HANG TIME SOUTHWEST — Dwight Howard is coming to Dallas.
That is, he’s coming with his Los Angeles Lakers teammates Sunday for a high noon (CT, ABC) showdown against the Mavericks, an important matchup for two franchises uncomfortable with being out of the playoff mix and determined to get in.
In Big D, sports radio has buzzed about Howard signing with the Mavs since the day his three-team wish list surfaced last year, with Dallas next to Brooklyn and the Lakers. With each dose of drama from L.A., hope floats that the game’s most dominant center will soon come to stay.
Local air-wave chatter with the Lakers coming has been off the charts. Brooklyn is virtually out of the picture and Howard’s L.A. story soured long ago, so, “Why not Dallas?” is the dialogue now. The morning talk guys are pleading for a Dwight love-in Sunday at the American Airlines Center. Because, really, that’s all that the playful Howard really wants, to be loved, right? To be part of a tight-knit family, to be cheered by loyal fans through thick and thin?
In a most unexpected way, the passing of the Lakers’ visionary patriarch, Dr. Jerry Buss, and the emotional proceedings this week might somehow pierce Howard’s hardening exterior and help clarify what lies ahead. During this sad week of mourning and remembering in L.A., perhaps a glint of inner-peace — or at least a clearer understanding of his time and place — will nestle into Howard’s too-often conflicted noggin.
Howard has likely never experienced the varying emotions that he has witnessed since the organization announced Monday that Buss lost his fight with cancer at age 80. That emotion erupted in every nook and cranny of the proud Lakers franchise that Howard has known for all of eight months. It touched the core of the Lakers’ vast fandom. It swelled throughout the city of Los Angeles.
During Thursday’s memorial service at Nokia Theater, Howard, 27, watched as Lakers greats Jerry West, Kareem Abdul-Jabbar, Magic Johnson, Kobe Bryant and the original Superman, Shaquille O’Neal (often critical of Howard), paid tribute to the man who created Showtime, the most glamorous and glorious enterprise the league has ever seen.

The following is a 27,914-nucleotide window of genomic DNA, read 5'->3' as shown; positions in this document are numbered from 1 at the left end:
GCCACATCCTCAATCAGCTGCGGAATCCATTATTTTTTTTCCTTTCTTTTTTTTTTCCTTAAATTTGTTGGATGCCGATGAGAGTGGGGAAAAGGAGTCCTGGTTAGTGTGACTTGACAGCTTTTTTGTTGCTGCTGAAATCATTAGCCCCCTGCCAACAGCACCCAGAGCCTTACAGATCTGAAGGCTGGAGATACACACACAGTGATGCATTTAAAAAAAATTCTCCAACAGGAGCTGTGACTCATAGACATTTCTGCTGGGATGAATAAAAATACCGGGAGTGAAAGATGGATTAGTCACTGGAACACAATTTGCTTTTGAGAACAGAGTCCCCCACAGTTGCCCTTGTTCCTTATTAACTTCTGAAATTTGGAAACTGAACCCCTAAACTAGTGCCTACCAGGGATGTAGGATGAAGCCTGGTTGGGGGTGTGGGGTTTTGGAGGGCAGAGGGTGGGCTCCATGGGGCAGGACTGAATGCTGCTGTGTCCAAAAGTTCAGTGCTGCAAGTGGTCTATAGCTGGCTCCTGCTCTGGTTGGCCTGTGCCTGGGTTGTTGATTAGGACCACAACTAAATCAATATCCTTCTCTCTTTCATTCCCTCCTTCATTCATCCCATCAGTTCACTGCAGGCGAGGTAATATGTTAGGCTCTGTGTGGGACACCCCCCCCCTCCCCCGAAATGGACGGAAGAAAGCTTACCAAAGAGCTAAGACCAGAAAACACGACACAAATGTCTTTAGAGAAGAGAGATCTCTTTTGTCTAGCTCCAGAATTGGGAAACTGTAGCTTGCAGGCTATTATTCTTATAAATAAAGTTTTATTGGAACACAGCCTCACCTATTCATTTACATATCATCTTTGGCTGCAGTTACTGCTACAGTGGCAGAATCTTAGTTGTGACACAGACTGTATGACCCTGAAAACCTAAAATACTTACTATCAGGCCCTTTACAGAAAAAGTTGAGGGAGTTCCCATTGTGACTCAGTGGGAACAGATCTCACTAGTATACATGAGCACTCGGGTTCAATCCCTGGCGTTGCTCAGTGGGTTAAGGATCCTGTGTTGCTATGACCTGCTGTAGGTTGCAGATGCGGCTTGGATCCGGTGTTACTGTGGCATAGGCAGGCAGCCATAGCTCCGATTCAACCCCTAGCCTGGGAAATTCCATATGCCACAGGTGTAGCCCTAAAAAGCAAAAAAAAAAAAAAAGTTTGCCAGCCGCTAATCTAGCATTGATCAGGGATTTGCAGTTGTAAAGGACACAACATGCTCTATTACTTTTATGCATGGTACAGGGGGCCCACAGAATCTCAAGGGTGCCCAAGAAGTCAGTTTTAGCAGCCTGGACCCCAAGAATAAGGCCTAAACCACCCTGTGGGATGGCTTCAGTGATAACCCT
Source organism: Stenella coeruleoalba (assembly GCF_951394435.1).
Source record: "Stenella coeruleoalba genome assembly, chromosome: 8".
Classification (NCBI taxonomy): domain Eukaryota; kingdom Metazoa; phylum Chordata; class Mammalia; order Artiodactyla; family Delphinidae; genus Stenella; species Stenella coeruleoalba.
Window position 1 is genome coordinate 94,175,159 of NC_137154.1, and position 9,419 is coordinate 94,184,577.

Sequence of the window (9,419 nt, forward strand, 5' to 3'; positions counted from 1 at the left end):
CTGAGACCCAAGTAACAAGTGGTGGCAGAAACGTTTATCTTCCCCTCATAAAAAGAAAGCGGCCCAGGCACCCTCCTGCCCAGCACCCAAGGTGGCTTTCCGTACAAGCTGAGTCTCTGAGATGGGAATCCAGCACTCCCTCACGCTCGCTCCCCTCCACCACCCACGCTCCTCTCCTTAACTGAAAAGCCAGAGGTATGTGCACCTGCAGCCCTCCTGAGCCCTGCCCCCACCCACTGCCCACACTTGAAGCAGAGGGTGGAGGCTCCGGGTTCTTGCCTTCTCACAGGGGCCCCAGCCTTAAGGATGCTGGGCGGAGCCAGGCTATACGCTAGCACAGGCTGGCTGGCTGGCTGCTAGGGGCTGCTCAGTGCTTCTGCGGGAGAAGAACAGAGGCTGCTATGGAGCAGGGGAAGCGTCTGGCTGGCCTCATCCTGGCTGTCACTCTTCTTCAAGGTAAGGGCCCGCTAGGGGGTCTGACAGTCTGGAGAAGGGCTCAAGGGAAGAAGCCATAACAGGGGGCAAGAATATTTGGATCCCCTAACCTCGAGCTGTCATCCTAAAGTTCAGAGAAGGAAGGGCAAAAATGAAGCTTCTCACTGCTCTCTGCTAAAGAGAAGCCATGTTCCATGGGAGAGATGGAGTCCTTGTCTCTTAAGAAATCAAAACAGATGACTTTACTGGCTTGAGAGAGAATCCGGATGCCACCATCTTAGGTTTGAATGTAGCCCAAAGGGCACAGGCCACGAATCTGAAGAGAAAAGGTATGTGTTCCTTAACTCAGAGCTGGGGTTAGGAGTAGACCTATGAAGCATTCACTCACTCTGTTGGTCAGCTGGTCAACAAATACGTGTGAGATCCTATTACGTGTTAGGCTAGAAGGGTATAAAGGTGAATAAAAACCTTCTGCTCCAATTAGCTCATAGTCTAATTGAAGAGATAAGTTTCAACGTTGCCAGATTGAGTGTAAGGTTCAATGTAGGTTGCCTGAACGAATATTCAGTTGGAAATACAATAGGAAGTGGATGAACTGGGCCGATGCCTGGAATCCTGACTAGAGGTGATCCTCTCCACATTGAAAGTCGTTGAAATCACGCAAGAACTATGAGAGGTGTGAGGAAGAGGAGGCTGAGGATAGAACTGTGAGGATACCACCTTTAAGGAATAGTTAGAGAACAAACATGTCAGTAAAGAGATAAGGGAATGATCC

Magic asked all past and present Lakers players and coaches, about 50, to stand and be recognized. Earlier, Kobe appealed directly to his teammates.
“For our current Lakers,” Kobe said, “I encourage all of you to look around the room, look at the greatness of one man’s vision, look at the players that are here, coaches that are here; we have one thing in common, we all believe in Dr. Jerry Buss. We are playing for something bigger than ourselves, bigger than a single season, playing for the memory of a great man, Dr. Jerry Buss.”
It should have served as a humbling moment for Howard, a player boasting all the physical gifts to thrive but whose immaturity and indecision have damaged his reputation. It should have made his differences with Kobe — Howard’s polar-opposite, a hard-driving, unrelenting, five-time champion — seem infantile and insignificant.
The night before, Howard played his most inspired game of the season with 24 points and 12 rebounds to beat Boston in something rare this year, a Lakers’ rout. He said he had been thinking all day about getting the win for Dr. Buss. On Friday he played through pain and posted 19 points and 16 rebounds in a hard-fought home win over Portland. Before he tweaked his right shoulder, Howard had 15 and eight in the first half.
Lakers general manager Mitch Kupchak this week heeded the advice of the local Dallas talk show hosts and showered the chiseled, 265-pound Howard with loving praise on national radio. Kupchak even said that Howard, who will become a free agent on July 1, should one day have a statue in front of Staples Center. He told Howard to trust him. Told him the future of the great Los Angeles Lakers belongs to him.
The Lakers have opened their arms to Howard. And all he’s had to do is watch and listen to understand what that means. The franchise is Howard’s — if he wants it.
As he repeated during All-Star weekend, he won’t be rushed: “This is my life, this is my career, it’s my legacy…”
All of that comes to Dallas on Sunday.